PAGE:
Napa Valley’s Favia Makes a Play for the Future

Favia's Andy Erickson and Annie Favia are partnering with the Huneeus family to set up shop in Napa's prestigious Oakville AVA

Napa Valley’s Favia Makes a Play for the Future
Winemaker Andy Erickson and his wife, Annie Favia, plan to build a new winery. (Leigh Ann Beverly)
Jan 10, 2023

When I got a text from winemaker and Favia co-owner Andy Erickson at 6 a.m., telling me he had some big news he wanted to share, I half-joked, “Are you the latest addition to the LVMH portfolio?”

There’s a recent trend in Napa Valley that’s seen some noteworthy family-owned wine labels, new and old, purchased by larger corporate entities. From Diamond Creek to Shafer Vineyards, Joseph Phelps and more, Napa Valley is drawing lots of outside investment, and the face of the valley is changing.

A boutique (2,000-case) label with the star power of Erickson and his wife, viticulturist Annie Favia, would seem like an obvious target in the ongoing game of Who’s Next to Sell? (I even talked about that with him in the premiere episode of Wine Spectator’s free Straight Talk podcast.)

But Erickson laughed it off. “Nope. Even better than that,” he said. “Favia is getting a new home.”

That home is a prime 86-acre parcel in the Oakville AVA, located on the north side of the Oakville Crossroad and situated between Opus One and Groth. The property, formerly owned by Clark Swanson, was purchased by the Huneeus family of Quintessa in 2018.

In a partial-ownership deal with the Huneeus family, with whom they are longtime friends, Erickson and Favia will move their Favia operation out of the 1,500-square-foot basement of their Coombsville home to a yet-to-be built winery on the property. They’ll also manage the newly planted vineyard, which will form the base of their production going forward. (But the couple will keep their current grape contracts.)

 Favia's new home in Napa's Oakville AVA is still being replanted.
Favia's new home in Napa's Oakville AVA is still being replanted. (Matt Morris)

‘”The move allows us to not only expand on what we’ve started with Favia but also ensure it continues after us,” says Erickson. “When we talked with Agustin Huneeus Sr. about it, he talked in terms of generations. And that makes us feel comfortable.”

Annually, Favia makes about 2,000 cases of wine representing four bottlings of Cabernet Sauvignon– and Cabernet Franc–based blends from both the Oakville and Coombsville AVAs. While growing the Favia label is an inevitability as the new vineyard comes online, the couple stresses that they will be moving slowly.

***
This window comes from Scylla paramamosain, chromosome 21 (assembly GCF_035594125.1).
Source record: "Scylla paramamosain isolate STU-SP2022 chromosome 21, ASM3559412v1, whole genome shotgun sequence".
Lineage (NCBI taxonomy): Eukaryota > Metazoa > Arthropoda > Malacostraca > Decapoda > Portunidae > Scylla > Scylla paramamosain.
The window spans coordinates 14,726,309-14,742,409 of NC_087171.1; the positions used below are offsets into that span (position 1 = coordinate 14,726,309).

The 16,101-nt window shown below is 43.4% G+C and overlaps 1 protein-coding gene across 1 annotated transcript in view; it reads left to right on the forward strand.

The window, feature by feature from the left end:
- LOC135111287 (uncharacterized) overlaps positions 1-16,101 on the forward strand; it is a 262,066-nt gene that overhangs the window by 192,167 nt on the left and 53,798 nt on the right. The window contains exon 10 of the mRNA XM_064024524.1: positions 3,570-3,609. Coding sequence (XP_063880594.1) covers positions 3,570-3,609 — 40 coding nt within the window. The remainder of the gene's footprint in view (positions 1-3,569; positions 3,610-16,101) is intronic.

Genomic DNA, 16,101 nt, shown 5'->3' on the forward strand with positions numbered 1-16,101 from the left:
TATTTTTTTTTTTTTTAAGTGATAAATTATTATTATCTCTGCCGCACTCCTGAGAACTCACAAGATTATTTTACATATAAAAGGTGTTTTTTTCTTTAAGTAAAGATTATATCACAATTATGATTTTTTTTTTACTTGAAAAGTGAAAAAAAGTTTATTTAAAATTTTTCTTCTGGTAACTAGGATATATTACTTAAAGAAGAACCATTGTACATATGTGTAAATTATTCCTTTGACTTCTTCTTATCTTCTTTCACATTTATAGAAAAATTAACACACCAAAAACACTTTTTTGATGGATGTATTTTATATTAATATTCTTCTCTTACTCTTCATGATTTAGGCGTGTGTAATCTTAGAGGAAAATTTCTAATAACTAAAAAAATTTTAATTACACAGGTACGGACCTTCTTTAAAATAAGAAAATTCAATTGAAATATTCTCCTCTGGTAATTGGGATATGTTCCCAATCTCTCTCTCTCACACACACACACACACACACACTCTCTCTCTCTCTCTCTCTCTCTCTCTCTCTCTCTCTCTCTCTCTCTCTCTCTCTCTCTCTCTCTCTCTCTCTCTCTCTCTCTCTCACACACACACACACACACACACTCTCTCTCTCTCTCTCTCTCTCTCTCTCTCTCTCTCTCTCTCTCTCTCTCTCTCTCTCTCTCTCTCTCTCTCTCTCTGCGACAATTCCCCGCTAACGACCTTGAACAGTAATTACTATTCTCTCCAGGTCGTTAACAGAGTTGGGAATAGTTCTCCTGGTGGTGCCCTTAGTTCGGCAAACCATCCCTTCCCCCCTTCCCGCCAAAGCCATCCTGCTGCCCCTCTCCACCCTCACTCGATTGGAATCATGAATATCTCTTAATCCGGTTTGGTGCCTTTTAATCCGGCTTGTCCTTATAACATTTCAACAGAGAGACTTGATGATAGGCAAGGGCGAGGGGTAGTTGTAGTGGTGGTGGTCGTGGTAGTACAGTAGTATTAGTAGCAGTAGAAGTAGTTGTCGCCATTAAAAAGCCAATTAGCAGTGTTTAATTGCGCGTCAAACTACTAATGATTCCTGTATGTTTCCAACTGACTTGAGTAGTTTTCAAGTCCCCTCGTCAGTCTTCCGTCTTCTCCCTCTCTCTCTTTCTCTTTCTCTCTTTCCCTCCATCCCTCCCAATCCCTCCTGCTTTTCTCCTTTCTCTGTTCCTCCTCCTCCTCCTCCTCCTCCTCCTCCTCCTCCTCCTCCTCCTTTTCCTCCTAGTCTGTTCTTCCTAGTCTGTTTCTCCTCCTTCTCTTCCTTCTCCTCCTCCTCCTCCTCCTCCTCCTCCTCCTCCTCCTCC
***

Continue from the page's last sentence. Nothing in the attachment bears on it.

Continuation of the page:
“It’s more about setting up Favia to be a true estate for the future,” says Favia. “We’ll grow the label, but only as long as we can maintain or improve on the quality we have now.”

The couple suddenly has a lengthy to-do list. Though the property had vines during the Swanson ownership, the Huneeus family pulled everything out, and have only partly replanted it after allowing it to lie fallow, a rarity in Napa Valley, where vineyards are typically replanted immediately after being pulled up. About 40 of the estate’s 68 plantable acres have now been replanted.

“It’s pretty much a blank slate,” says Favia, pointing out the numerous rows within the vineyard that will be planted to wildflowers and trees for biodiversity. The property is being farmed organically and Favia will also employ biodynamic and regenerative farming practices, all of which dovetails with the Huneeus approach (their Quintessa and Faust properties are both farmed biodynamically).

“The winery will also be solar-powered. The tractors will be the new Monarch electric tractors. We’re also going back to the old ‘California sprawl’ approach, with wider row spacing to maximize shade between the rows, while also tilting the row orientation to balance the morning and afternoon sun,” says Favia, ticking off a number of viticultural techniques either returning to fashion or newly trending in the valley as grapegrowers attempt to mitigate the effects of climate change.

“I love that with this project there are now more questions to answer. ‘What are we not seeing?’ is one of the questions that I love to ask myself every day,” Favia continues. “That and so much more is going to make this next chapter for Favia so much fun.”

The first fruit off the vineyard will come this year and will go to experimental vinifications while they get a handle on the property. A new winery could be in place as sson as harvest 2025, though the couple are focused on getting the vineyard up to speed first.

Erickson and Favia are one of the valley’s highest-profile winemaking/farming teams. As their own project hits its 20th anniversary, it would be easy for them to sit back and field buy-out offers, of which there would no doubt be many.

Instead, they’ve decided to take a bigger bite and build on their approach. To be able to base their estate on such a prime valley floor property is an opportunity very few will ever get. The couple is embracing the chance to use such a prominent property as a roadmap for not just their, but the valley’s future.

“I look at it as an opportunity to shake up what we do in the valley,” says Favia. “To farm with intention and see how alive we can make this place.”

“Why change or take on something new when what you have is already good?” asks Erickson rhetorically. “Up until a few months ago, we never thought of selling or doing anything like this. But now we realize we can wake up every day and look at something with fresh eyes, while building on what we’ve done for 20 years. It’s super exciting.”

Follow James Molesworth on Instagram at @jmolesworth1, and on Twitter at @jmolesworth1.

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